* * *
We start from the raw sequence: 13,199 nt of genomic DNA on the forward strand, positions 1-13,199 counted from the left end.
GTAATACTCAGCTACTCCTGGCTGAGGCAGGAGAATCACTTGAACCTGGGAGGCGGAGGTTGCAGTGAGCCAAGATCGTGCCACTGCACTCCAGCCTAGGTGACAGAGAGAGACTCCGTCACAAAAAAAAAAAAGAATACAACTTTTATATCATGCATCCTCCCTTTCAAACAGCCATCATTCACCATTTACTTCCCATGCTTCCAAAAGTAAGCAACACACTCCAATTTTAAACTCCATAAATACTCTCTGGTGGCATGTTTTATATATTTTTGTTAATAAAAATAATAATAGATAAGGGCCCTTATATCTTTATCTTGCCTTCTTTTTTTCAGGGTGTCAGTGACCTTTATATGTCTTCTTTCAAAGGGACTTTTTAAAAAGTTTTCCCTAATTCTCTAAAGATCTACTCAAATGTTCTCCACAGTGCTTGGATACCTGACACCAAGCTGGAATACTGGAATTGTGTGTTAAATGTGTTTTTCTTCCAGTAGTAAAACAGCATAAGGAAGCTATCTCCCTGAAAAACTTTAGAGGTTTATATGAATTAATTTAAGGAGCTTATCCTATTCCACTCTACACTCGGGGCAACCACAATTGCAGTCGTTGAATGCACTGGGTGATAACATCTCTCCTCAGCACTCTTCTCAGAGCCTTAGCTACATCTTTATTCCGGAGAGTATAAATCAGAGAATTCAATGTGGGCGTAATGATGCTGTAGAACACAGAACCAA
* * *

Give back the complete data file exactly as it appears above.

We start from the raw sequence: 13,199 nt of genomic DNA on the forward strand, positions 1-13,199 counted from the left end.
GTAATACTCAGCTACTCCTGGCTGAGGCAGGAGAATCACTTGAACCTGGGAGGCGGAGGTTGCAGTGAGCCAAGATCGTGCCACTGCACTCCAGCCTAGGTGACAGAGAGAGACTCCGTCACAAAAAAAAAAAAGAATACAACTTTTATATCATGCATCCTCCCTTTCAAACAGCCATCATTCACCATTTACTTCCCATGCTTCCAAAAGTAAGCAACACACTCCAATTTTAAACTCCATAAATACTCTCTGGTGGCATGTTTTATATATTTTTGTTAATAAAAATAATAATAGATAAGGGCCCTTATATCTTTATCTTGCCTTCTTTTTTTCAGGGTGTCAGTGACCTTTATATGTCTTCTTTCAAAGGGACTTTTTAAAAAGTTTTCCCTAATTCTCTAAAGATCTACTCAAATGTTCTCCACAGTGCTTGGATACCTGACACCAAGCTGGAATACTGGAATTGTGTGTTAAATGTGTTTTTCTTCCAGTAGTAAAACAGCATAAGGAAGCTATCTCCCTGAAAAACTTTAGAGGTTTATATGAATTAATTTAAGGAGCTTATCCTATTCCACTCTACACTCGGGGCAACCACAATTGCAGTCGTTGAATGCACTGGGTGATAACATCTCTCCTCAGCACTCTTCTCAGAGCCTTAGCTACATCTTTATTCCGGAGAGTATAAATCAGAGAATTCAATGTGGGCGTAATGATGCTGTAGAACACAGAACCAA